Small and large – these Scout brand bins are great for storing extra kitchen gear, food, tools, and more.
They break down flat when they aren’t in use. If you need to get through a small opening or doorway, breaking down is critical. I break our big one down to get in the cabin and then set it back up to store food.
These bins also have lids or a zip-top for keeping out dirt. They are water-resistant and can easily be wiped clean.
The medium and large ones are even tough enough to double as a seat.
5. Taming Outside Locker Storage
Outside locker storage can be tricky. It’s often more exposed to the elements – water, dirt, temperature. Crash lockers and other larger lockers can also be tough to get in and out of. Here are a few tricks we use to keep them organized.
Do not underestimate this simple storage item. We love our 5-gallon buckets for lots of reasons, but they also double as storage. In our outside storage, the watertight lids keep the bucket contents dry.
Since they have handles, they are also easily moved around and can be fetched with a boat hook in crash lockers.
In our cockpit storage, they make use of horizontal space while keeping everything organized. It’s also easy to remove the buckets when the storage space needs cleaning.
TIP: Keep a list of what’s stored in each bucket. Create different color combinations with the buckets and lids to tell them apart.
You can pick up 5-gallon buckets with lids at Walmart or Home Depot for a very reasonable price.
Straps for Power Cord and Hose Storage
These durable straps with handles make storing hoses and power cords a breeze. They allow you to get a handle on the mess and tangles that occur.
It’s easy to lower them into the front crash lockers and then fish them out with the boat hook when you need them. For us, this opened up more storage in the easy access lockers in the cockpit.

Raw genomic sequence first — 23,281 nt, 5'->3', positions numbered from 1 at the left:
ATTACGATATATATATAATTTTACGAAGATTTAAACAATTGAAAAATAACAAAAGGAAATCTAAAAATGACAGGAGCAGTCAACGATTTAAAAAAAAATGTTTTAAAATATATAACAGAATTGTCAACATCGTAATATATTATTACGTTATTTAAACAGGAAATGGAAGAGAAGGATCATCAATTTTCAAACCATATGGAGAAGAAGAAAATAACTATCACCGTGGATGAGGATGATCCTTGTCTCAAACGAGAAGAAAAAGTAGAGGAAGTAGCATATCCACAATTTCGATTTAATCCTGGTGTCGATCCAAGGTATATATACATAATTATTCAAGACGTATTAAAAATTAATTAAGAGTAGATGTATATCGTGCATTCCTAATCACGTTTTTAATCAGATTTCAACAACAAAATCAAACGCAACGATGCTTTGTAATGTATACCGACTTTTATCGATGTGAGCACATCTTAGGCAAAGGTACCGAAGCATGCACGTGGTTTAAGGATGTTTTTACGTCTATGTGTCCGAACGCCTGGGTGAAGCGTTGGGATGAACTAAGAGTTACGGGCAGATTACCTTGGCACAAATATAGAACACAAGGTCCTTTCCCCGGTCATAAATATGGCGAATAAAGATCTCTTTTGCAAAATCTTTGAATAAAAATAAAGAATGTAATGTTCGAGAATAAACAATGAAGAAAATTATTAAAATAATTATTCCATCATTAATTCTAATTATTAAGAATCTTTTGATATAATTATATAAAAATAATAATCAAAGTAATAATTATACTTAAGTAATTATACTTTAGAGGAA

You can view the Camco Storage Straps here.
6. The Best Collapsible Items
When it makes sense, opt for a collapsible item. In the galley, it might be a collapsible colander or measuring cups.
- A small collapsible is instrumental for many projects. Ideal for when you need a seat to work in an area or reach something a foot higher. When flat, store in a locker. We have one similar to this stool.
- Collapsible tubs are useful for many projects and daily chores. Instrumental in conserving water for washing dishes, washing clothing, or kitchen towels. The tub we have is the right size for most tasks and fits in the sink. We have one for dirtier jobs and one for laundry. See the tub we have here.
Best Way to Store Items on Your Boat
Every boat is a little different. Certain things that work great on one boat might not work well on others. So get creative with your storage options!
Your most effective method to fight storage woes is to be selective about the items you bring on the boat. Revisit all storage spaces seasonally and get rid of things you aren’t using or that aren’t serving a purpose.
Want more lists of boat gear for your liveaboard life?
View our guide for lists of essential sailboat gear, galley must-haves, what to wear sailing, and more.